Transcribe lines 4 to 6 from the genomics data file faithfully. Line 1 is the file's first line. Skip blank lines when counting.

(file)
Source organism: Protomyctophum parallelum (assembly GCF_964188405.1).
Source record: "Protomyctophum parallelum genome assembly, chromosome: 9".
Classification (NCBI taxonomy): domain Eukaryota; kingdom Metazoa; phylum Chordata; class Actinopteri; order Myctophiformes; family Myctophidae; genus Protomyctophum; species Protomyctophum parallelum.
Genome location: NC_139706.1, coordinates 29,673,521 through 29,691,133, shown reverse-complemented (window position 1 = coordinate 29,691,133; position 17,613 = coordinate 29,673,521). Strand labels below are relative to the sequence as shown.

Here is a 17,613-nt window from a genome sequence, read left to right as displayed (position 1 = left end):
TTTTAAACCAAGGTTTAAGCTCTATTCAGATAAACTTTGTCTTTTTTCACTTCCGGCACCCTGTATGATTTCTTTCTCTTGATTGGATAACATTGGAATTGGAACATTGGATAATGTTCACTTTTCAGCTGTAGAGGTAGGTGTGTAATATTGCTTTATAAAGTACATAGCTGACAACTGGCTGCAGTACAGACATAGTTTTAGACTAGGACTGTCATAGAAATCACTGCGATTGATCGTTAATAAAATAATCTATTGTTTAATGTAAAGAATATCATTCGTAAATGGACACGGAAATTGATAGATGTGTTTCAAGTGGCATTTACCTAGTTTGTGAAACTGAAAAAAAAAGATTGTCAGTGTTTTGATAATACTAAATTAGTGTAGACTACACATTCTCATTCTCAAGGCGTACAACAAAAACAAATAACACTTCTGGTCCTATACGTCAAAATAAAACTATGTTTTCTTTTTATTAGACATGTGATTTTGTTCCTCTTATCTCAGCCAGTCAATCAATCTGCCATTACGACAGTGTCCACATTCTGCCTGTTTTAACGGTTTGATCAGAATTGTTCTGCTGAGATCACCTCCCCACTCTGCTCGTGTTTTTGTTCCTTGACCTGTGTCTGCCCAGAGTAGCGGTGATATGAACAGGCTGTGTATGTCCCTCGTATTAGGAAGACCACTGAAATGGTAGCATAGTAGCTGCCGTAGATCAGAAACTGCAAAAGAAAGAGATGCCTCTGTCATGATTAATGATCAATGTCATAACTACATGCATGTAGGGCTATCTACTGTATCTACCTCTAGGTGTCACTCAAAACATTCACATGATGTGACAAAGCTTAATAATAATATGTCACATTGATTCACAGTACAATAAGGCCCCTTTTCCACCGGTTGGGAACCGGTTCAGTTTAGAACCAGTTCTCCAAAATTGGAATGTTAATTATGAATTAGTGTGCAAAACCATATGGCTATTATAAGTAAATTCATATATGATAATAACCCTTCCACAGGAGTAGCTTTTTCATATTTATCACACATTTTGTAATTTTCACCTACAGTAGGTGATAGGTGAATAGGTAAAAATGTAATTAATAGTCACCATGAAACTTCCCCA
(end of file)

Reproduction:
Genome location: NC_139706.1, coordinates 29,673,521 through 29,691,133, shown reverse-complemented (window position 1 = coordinate 29,691,133; position 17,613 = coordinate 29,673,521). Strand labels below are relative to the sequence as shown.

Here is a 17,613-nt window from a genome sequence, read left to right as displayed (position 1 = left end):
TTTTAAACCAAGGTTTAAGCTCTATTCAGATAAACTTTGTCTTTTTTCACTTCCGGCACCCTGTATGATTTCTTTCTCTTGATTGGATAACATTGGAATTGGAACATTGGATAATGTTCACTTTTCAGCTGTAGAGGTAGGTGTGTAATATTGCTTTATAAAGTACATAGCTGACAACTGGCTGCAGTACAGACATAGTTTTAGACTAGGACTGTCATAGAAATCACTGCGATTGATCGTTAATAAAATAATCTATTGTTTAATGTAAAGAATATCATTCGTAAATGGACACGGAAATTGATAGATGTGTTTCAAGTGGCATTTACCTAGTTTGTGAAACTGAAAAAAAAAGATTGTCAGTGTTTTGATAATACTAAATTAGTGTAGACTACACATTCTCATTCTCAAGGCGTACAACAAAAACAAATAACACTTCTGGTCCTATACGTCAAAATAAAACTATGTTTTCTTTTTATTAGACATGTGATTTTGTTCCTCTTATCTCAGCCAGTCAATCAATCTGCCATTACGACAGTGTCCACATTCTGCCTGTTTTAACGGTTTGATCAGAATTGTTCTGCTGAGATCACCTCCCCACTCTGCTCGTGTTTTTGTTCCTTGACCTGTGTCTGCCCAGAGTAGCGGTGATATGAACAGGCTGTGTATGTCCCTCGTATTAGGAAGACCACTGAAATGGTAGCATAGTAGCTGCCGTAGATCAGAAACTGCAAAAGAAAGAGATGCCTCTGTCATGATTAATGATCAATGTCATAACTACATGCATGTAGGGCTATCTACTGTATCTACCTCTAGGTGTCACTCAAAACATTCACATGATGTGACAAAGCTTAATAATAATATGTCACATTGATTCACAGTACAATAAGGCCCCTTTTCCACCGGTTGGGAACCGGTTCAGTTTAGAACCAGTTCTCCAAAATTGGAATGTTAATTATGAATTAGTGTGCAAAACCATATGGCTATTATAAGTAAATTCATATATGATAATAACCCTTCCACAGGAGTAGCTTTTTCATATTTATCACACATTTTGTAATTTTCACCTACAGTAGGTGATAGGTGAATAGGTAAAAATGTAATTAATAGTCACCATGAAACTTCCCCA